Shakespeare's Sonnets By William Shakespeare Summary and Analysis Sonnet 32

Summary

Sonnet 32 concludes the sonnet sequence on the poet's depression over his absence from the youth. Again the poet questions the worth of his poems, but this time his insecurity has to do with their style and not with the intensity of their subject matter, which is his love for the youth: "Reserve them for my love, not for their rhyme." The thoughts of his friends' and lovers' deaths in the previous sonnet make the poet reflect on his own mortality. Envisioning what the young man will say about the sonnets years hence, the poet expects the surviving youth to read them and deem them old-fashioned, so he asks that the youth read them for the love the poet had for him rather than for their style. There is a charming modesty to the poet's self-effacing attitude, but his tone is depressed and resentful of his unhappiness.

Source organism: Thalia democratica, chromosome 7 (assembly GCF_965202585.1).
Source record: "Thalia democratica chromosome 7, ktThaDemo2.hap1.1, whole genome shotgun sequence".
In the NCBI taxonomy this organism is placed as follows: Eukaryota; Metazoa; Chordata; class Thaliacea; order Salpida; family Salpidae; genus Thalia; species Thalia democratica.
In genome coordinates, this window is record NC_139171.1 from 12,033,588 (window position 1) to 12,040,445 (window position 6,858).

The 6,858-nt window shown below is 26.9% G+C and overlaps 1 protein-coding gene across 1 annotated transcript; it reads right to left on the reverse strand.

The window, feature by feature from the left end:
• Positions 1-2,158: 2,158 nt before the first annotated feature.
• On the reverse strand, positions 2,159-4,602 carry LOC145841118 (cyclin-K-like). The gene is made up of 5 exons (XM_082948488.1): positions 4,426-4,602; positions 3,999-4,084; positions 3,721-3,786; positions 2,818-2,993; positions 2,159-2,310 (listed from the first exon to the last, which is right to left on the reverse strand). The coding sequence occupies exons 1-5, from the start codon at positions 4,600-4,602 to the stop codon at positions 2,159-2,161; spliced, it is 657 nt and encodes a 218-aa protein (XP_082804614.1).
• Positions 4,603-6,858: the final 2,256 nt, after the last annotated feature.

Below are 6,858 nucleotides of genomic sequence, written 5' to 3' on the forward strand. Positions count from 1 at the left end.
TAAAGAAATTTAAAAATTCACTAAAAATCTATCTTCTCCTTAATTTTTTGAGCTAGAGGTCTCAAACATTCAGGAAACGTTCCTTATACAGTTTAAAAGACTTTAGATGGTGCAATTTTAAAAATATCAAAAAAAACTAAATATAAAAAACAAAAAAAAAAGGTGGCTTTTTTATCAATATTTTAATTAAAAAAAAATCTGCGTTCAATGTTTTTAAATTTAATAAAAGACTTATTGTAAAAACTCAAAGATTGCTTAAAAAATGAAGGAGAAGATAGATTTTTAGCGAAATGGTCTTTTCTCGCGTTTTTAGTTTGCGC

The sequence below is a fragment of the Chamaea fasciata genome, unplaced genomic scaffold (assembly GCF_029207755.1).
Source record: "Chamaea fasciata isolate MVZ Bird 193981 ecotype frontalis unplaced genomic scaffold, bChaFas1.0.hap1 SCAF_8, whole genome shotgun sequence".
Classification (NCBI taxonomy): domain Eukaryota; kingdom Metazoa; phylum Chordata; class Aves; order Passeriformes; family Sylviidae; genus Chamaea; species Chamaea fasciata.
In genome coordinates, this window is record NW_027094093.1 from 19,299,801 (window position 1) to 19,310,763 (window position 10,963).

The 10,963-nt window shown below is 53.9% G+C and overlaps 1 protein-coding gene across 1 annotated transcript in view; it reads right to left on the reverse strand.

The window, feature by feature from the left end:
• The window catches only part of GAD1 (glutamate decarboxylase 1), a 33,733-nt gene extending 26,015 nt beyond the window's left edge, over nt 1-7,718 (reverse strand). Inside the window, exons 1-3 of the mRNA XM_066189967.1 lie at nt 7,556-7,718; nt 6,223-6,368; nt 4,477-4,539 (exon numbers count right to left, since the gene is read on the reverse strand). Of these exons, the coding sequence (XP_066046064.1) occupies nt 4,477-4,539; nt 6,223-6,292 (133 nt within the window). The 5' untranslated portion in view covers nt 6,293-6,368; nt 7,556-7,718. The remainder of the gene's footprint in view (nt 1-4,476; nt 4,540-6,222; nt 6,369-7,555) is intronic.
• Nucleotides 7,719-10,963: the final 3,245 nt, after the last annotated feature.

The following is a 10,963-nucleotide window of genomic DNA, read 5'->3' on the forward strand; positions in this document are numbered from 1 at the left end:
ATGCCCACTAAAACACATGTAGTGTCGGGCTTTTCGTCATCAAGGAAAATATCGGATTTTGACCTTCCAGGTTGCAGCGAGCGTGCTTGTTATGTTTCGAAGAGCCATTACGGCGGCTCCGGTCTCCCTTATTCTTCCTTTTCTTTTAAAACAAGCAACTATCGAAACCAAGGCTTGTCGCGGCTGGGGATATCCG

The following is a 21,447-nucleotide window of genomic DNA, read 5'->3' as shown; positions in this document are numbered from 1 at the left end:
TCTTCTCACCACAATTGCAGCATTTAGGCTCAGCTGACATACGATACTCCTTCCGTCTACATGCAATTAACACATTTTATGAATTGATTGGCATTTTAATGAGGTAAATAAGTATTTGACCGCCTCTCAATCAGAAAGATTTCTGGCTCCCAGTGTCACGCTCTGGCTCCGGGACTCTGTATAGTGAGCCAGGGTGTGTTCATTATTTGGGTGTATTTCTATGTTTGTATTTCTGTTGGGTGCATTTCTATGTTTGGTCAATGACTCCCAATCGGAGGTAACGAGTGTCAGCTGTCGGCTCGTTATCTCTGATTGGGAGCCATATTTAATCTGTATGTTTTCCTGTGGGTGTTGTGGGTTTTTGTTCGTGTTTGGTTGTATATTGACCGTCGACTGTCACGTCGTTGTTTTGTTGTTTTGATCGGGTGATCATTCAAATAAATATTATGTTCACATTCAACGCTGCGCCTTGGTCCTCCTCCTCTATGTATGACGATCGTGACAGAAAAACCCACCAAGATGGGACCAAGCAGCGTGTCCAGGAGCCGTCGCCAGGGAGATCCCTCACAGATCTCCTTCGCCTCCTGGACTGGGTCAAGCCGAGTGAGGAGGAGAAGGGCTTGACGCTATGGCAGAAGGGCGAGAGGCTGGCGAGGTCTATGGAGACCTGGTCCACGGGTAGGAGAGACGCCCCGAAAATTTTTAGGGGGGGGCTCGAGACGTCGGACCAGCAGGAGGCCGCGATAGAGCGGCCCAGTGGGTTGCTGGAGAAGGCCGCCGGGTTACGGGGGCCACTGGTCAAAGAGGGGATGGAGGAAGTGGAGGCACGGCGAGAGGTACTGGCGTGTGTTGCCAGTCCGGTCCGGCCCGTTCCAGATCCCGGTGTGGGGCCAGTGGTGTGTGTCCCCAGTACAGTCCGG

Glossary

bett’ring improvement as time passes.

Back to Top

Take the Quiz

How many of Shakespeare's sonnets dwell on a religious theme?




Quiz